After taking nearly two years off to play competitive cricket, Barty returned to tennis and won the 2019 French Open, 2021 Wimbledon and, in what proved the capstone of her career, the 2022 Australian Open, becoming the first Australian woman in 44 years to win her home major.

“When you work for 20 years towards something and you finally achieve that, I was thinking, ‘What else is there?’” Barty later told WTA Insider. “What more could this sport offer me? What more could I gain from playing the sport?”

Unlike Borg, however, Barty’s decision seemed to be rooted in personal satisfaction and an eagerness to get on with life. Four months later, she married her longtime boyfriend, Australian professional golfer Garry Kissick.

Said Hall of Fame inductee Chris Evert, who waited until after her 1989 retirement to start a family: “A lot of athletes retire, and they haven’t set up a future for themselves. And I think that you’ve seen a lot of depressed retired athletes.

“… For me, once I retired, I felt like every day I was on vacation for a while. I really realized how much pressure was put on a tennis player and how much I didn’t have to be intense. I didn’t have to be nervous and have that knot in my stomach every day. And then you have children, and then it’s like it’s all about them. And there’s joy. It’s like, whoa, there’s joy in your life.”

Williams drew global headlines in August for disclosing in a Vogue cover story that she was “evolving away from tennis” as her 41st birthday neared.

One of the sport’s great champions who has revolutionized the game, Williams long ago passed the mark of having nothing left to prove. At this stage, the desire to have a second child matters more, she indicated.

Even if she makes an improbable late-career run to the tournament’s second week, as Jimmy Connors did in reaching the semifinals of the 1991 U.S. Open at 39, Williams may well walk away from this year’s U.S. Open with the question of her exact retirement date unanswered.

For some time, fans have braced for the inevitable retirement of Roger Federer, 41, who has brought unparalleled grace to men’s tennis.

The widely revered Swiss champion was met with a massive ovation for simply walking onto Centre Court in a suit and tie as part of July’s celebration of Wimbledon’s 100th anniversary at its current location.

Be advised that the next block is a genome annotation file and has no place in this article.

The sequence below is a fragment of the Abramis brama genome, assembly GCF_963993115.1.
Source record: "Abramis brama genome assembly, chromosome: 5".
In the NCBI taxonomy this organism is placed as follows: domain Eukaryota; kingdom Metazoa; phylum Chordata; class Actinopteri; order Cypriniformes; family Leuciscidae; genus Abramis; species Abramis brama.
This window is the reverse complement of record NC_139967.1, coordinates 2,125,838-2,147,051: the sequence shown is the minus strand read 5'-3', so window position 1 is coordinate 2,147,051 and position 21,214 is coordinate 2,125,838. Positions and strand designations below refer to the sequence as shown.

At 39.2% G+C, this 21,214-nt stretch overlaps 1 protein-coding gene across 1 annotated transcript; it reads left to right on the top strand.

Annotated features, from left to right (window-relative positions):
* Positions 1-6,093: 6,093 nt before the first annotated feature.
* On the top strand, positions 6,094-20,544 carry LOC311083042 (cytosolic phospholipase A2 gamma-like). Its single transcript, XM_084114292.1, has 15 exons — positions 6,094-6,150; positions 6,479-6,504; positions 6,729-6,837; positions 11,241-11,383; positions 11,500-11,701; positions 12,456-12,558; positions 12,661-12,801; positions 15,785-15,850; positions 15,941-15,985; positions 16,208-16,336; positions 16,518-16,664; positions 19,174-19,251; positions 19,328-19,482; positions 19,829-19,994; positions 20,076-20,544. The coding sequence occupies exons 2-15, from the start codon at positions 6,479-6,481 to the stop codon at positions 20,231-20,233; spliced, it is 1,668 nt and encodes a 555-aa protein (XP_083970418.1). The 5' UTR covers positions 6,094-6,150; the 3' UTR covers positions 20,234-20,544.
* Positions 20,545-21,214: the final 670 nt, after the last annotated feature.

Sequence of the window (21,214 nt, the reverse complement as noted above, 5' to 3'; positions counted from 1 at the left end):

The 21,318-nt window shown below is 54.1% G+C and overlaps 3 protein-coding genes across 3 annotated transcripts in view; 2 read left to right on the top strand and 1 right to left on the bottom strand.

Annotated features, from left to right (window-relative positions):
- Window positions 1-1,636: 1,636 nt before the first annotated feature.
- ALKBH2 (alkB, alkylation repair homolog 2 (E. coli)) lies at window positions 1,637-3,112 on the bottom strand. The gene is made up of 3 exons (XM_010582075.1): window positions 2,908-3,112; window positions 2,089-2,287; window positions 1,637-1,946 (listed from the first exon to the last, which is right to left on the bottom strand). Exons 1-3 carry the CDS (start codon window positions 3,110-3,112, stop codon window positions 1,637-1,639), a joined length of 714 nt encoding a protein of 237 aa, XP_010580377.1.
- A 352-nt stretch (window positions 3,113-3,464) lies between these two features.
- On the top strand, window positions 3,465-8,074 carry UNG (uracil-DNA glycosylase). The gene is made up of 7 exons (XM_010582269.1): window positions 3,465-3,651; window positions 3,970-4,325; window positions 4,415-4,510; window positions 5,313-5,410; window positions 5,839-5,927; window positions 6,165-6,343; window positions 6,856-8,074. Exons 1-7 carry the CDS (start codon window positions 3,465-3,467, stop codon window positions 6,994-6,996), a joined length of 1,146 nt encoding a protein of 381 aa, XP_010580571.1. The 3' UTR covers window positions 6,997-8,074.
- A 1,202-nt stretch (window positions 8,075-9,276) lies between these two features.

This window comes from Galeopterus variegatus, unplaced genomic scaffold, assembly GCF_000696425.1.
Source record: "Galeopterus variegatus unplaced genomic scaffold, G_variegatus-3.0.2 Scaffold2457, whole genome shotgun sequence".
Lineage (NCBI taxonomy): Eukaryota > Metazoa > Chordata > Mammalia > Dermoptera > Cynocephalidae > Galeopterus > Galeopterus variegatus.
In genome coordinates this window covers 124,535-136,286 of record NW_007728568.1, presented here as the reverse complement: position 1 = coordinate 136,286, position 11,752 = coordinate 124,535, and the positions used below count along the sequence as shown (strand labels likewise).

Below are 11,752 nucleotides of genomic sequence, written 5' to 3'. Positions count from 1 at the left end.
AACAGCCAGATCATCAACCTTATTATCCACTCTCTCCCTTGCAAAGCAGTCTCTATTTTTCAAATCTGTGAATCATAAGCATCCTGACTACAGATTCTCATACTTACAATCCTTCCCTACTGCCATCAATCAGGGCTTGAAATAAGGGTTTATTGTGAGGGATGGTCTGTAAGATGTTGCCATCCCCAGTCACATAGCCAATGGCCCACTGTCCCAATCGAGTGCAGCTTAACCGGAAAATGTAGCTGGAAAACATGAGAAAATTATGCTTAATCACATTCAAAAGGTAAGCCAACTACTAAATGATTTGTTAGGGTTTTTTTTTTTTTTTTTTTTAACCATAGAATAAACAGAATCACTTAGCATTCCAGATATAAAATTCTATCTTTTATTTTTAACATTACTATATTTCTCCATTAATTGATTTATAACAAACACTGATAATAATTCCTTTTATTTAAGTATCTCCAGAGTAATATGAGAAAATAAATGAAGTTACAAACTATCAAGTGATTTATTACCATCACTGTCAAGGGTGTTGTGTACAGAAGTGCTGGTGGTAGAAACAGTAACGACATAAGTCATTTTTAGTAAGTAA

Federer has not competed since his straight-sets loss to 14th seed Hubert Hurkacz in Wimbledon’s 2021 quarterfinals, which was hardly a fitting coda for his Hall of Fame career. But after three knee surgeries, it’s unclear when or even whether Federer, now the father of four, will compete again.

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Evert, who won 18 Grand Slam singles titles, recalls her retirement as largely an inner decision, shared in advance with few people beyond her husband at the time, Andy Mill, and her agent. Feeling increasingly burned out after 17 years on the pro tour, Evert decided she would compete one final season, visiting all the cities that had been fixtures on her calendar, and walk away after the 1989 U.S. Open.

After being ousted by Zina Garrison in the quarterfinals, the two embraced at the net, and Evert waved as they walked off court together.

“It was so different in that day,” recalled Evert, now an ESPN analyst. “I mean, it’s like I just waved and walked off the court, and that was it.”

In retrospect, she said, she wishes she had savored the moment a bit more and shared her emotions with the fans. But that wasn’t her way, and it wasn’t her impulse at the time.

“Basically after I lost, I kind of wanted to just get off the court,” Evert said. “And there [was] no fanfare or anything. No parties. Nothing.”

With it, she brought an end to the sport’s greatest rivalry.

For 16 years, she and Martina Navratilova took the measure of each other — physically, tactically and psychologically — in 80 matches on clay, grass and hard-court. Navratilova finished with a 43-37 edge.

Years later, that’s not the only distinction Evert recalls about her lifelong friend Navratilova, who kept competing in singles through 1994 and made a comeback in doubles in 2000.

While Evert retired without fanfare, Navratilova got the full star treatment upon playing her last singles match — a first-round loss to Gabriela Sabatini in the WTA Tour Championships at Madison Square Garden.

Then 38 and the women’s record holder for total weeks (332) atop the WTA rankings, Navratilova was feted with a glitzy retirement ceremony at the Garden and given a Harley-Davidson.

“I was a little jealous of that,” Evert recalled with a laugh. “Not that I wanted a motorcycle — but I would have settled.”

How so?

“A necklace,” she suggested. “Diamond necklace.”